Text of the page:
It was the best of times. It was the worst of times. I was incredibly happy and euphoric. I was incredibly ill an hour later. For those of you that are confirmed GFE’s (Gluten Free Eaters) I’m sure you know what I’m all about. I’ll start from somewhere near the beginning.
Important Note: This story, is what I experienced a few years ago. Medical science is always coming up with new discoveries. I am not a doctor and I do not play one on TV, so please contact your own physician for the latest and greatest medical information as it applies to you! If you have new and verified information please feel free to share it in the comments! Thanks!!!
Phase 1: A while back I suspected that I had either a gluten intolerance or possibly even Celiac disease. I had many of the standard symptoms – fatigue, nausea, abdominal pain, fuzzy brain, and an extremely bloated belly. I basically looked 8 months pregnant (I wasn’t) and was very close to giving birth to my very own bouncing baby loaf of bread. So…I did the logical thing and went off gluten. Magically, my health (and figure) started to improve. I’ve been a GFE ever since. Until…
Phase 2: I finally decided that I really should find out how severe my gluten intolerance actually was. I went to a very well respected Celiac doctor at the University of Chicago Medical Center (yay Chicago!) and took a blood test to determine if I had the genetic markers for Celiac disease. It turns out that if the blood test comes back negative, Celiac disease is ruled out. It’s a genetic type thing and if you don’t have the genes you can’t have Celiac disease. However, if your test results come back positive it means nothing. That’s right. It’s completely indecisive. You can have the marker and not have Celiac. Around 30% of the population actually has the genetic marker, most of those don’t develop Celiac disease. News for me. Of course, I had the marker. Sigh. So then…
Phase 3: My doctor and I decided it was a good idea to find out whether I actually had Celiac disease. So, I went back on Gluten! The only way to make sure that a biopsy taken via an endoscopy comes out with a positive Celiac sample is to go back on gluten for 8 weeks. You have to ensure that you mess yourself up enough that a biopsy can conclusively determine if you have Celiac disease. I’m sure that if you’re a GFE the thought of eating soft, squishy, no-nutritional-value white bread, glutenous cookies and pastries, real pizza with wheat based fluffy, chewy and crispy crust, is just a little bit of heaven. Until it’s not.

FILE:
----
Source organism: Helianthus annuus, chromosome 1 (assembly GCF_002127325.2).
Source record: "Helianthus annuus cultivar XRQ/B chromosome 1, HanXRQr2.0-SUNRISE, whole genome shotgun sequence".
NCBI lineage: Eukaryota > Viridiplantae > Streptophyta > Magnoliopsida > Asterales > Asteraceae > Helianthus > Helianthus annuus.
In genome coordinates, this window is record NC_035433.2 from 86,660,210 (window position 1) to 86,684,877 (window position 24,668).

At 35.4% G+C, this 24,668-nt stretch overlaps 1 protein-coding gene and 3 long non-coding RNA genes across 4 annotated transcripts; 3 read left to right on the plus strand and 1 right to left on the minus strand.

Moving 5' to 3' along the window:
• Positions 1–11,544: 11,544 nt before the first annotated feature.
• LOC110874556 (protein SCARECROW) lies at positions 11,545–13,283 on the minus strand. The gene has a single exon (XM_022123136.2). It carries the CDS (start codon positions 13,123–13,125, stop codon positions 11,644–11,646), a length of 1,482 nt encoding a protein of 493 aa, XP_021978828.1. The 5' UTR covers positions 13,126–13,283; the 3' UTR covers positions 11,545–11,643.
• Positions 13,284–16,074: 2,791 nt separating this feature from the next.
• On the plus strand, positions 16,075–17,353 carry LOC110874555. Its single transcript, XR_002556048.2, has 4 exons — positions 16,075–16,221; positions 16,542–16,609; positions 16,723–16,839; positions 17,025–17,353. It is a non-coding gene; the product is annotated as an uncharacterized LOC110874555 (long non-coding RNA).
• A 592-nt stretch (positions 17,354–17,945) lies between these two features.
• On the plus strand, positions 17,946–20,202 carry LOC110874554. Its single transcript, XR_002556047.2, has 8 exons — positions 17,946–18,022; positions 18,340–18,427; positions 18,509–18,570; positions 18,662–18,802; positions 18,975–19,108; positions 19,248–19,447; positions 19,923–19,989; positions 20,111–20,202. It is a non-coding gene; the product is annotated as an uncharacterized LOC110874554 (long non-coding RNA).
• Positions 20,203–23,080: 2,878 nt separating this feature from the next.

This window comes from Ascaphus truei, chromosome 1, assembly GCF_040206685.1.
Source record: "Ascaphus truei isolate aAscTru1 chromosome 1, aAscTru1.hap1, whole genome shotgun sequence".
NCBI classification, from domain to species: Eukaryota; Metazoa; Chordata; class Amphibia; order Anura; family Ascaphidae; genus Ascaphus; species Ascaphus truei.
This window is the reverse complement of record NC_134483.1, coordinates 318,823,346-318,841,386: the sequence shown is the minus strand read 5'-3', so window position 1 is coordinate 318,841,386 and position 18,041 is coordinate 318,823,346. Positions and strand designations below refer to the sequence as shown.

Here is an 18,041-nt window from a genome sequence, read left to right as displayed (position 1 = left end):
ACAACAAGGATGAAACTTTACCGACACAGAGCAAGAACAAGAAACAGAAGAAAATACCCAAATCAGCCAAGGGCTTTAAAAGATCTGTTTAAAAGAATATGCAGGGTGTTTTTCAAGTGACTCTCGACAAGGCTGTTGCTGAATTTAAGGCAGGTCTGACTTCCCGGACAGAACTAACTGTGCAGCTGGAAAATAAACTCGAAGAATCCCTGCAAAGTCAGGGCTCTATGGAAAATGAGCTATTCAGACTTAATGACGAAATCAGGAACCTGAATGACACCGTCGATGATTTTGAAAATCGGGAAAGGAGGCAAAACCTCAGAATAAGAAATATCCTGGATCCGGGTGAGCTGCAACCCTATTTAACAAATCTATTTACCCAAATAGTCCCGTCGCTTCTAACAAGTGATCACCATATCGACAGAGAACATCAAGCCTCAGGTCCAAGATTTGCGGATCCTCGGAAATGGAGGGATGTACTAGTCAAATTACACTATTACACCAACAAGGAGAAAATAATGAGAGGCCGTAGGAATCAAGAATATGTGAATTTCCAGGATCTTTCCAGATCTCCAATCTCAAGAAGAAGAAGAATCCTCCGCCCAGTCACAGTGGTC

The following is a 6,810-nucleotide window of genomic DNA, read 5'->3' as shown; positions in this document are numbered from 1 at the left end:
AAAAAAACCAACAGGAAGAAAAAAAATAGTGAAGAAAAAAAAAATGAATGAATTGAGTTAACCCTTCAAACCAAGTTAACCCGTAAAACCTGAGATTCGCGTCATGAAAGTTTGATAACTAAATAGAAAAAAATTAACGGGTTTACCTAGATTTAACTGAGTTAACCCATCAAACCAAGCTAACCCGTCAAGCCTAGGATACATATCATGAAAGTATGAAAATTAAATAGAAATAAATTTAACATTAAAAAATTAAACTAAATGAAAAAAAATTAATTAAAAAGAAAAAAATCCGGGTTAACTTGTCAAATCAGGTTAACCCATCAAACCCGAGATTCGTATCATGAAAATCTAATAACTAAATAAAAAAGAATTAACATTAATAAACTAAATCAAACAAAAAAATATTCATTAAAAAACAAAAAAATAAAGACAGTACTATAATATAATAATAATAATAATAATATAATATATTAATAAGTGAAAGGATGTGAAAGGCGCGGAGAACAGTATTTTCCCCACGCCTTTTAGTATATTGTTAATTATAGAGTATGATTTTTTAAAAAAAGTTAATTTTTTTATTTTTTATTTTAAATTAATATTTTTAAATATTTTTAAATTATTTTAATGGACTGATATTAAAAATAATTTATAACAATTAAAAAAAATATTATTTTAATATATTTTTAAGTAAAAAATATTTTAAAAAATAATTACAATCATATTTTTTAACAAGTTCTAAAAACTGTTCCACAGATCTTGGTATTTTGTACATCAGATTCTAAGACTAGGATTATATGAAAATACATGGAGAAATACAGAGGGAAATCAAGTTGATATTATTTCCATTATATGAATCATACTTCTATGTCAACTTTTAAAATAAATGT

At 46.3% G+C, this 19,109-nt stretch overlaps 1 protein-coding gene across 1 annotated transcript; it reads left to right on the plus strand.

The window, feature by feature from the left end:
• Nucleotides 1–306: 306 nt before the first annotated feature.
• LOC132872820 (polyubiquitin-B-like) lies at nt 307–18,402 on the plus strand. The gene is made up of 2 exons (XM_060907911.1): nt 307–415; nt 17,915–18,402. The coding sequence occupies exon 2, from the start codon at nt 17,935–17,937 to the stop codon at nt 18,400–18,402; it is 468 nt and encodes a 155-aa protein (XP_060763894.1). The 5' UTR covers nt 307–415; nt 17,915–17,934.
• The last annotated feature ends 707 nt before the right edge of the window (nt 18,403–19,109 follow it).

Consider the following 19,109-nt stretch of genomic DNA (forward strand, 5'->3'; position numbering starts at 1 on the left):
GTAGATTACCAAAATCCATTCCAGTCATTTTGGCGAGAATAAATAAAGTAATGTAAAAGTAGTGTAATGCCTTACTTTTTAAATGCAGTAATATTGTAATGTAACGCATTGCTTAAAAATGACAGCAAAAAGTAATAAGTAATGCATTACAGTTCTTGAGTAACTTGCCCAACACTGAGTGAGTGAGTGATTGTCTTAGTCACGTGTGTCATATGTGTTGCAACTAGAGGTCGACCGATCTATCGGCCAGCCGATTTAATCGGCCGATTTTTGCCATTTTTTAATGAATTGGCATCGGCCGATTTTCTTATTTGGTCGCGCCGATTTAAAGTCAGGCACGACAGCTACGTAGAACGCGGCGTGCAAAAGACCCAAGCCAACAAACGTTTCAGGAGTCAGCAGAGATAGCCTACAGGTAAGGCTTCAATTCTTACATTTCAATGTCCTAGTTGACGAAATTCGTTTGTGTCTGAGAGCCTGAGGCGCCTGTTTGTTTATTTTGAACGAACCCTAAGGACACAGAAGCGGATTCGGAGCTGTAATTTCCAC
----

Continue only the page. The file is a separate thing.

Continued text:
For those of us with a severe gluten intolerance or Celiac disease, going back on gluten is a real mixed blessing. There is the visceral reaction that comes with biting into a freshly made Dunkin Donuts Donut, or my very own home baked Challah on Friday night. You can hear the angels singing…until they’re not. There is a cost for indulging (ok, so I only had to eat the equivalent of 2 slices of bread a day. HA! Seriously, it’s like letting a kid loose in a candy store). Almost exactly one hour after my gluten indulgence fest, the symptoms kicked in like clockwork. Sigh. It was the best of times. It was the worst of times.
So, cutting to the chase, we determined that I do not have Celiac Disease but I dohave a nicely sized gluten intolerance. 15 pounds and lots of stomach pain later I’m back off of gluten. So happy. So sad.
Thus began my GFE saga. After writing for several newspapers, magazines, websites including my very own , and working as a pastry chef, life changed and made doing any of those jobs the way I had been, much more complicated. If you can’t beat ’em join ’em.
I’ve spent a significant amount of time working on gluten free recipes, searching out cool and delicious gluten free products, investigating fabulous tools to make prep easier, and checking out restaurants for gluten free menu items all over the world. I’d like to share my experience and experiences with you, and encourage you to share your thoughts, recipes and experiences with me and my readers.
Welcome to , where living life as a GFE is really living life.
I look forward to hearing from you!
All the best,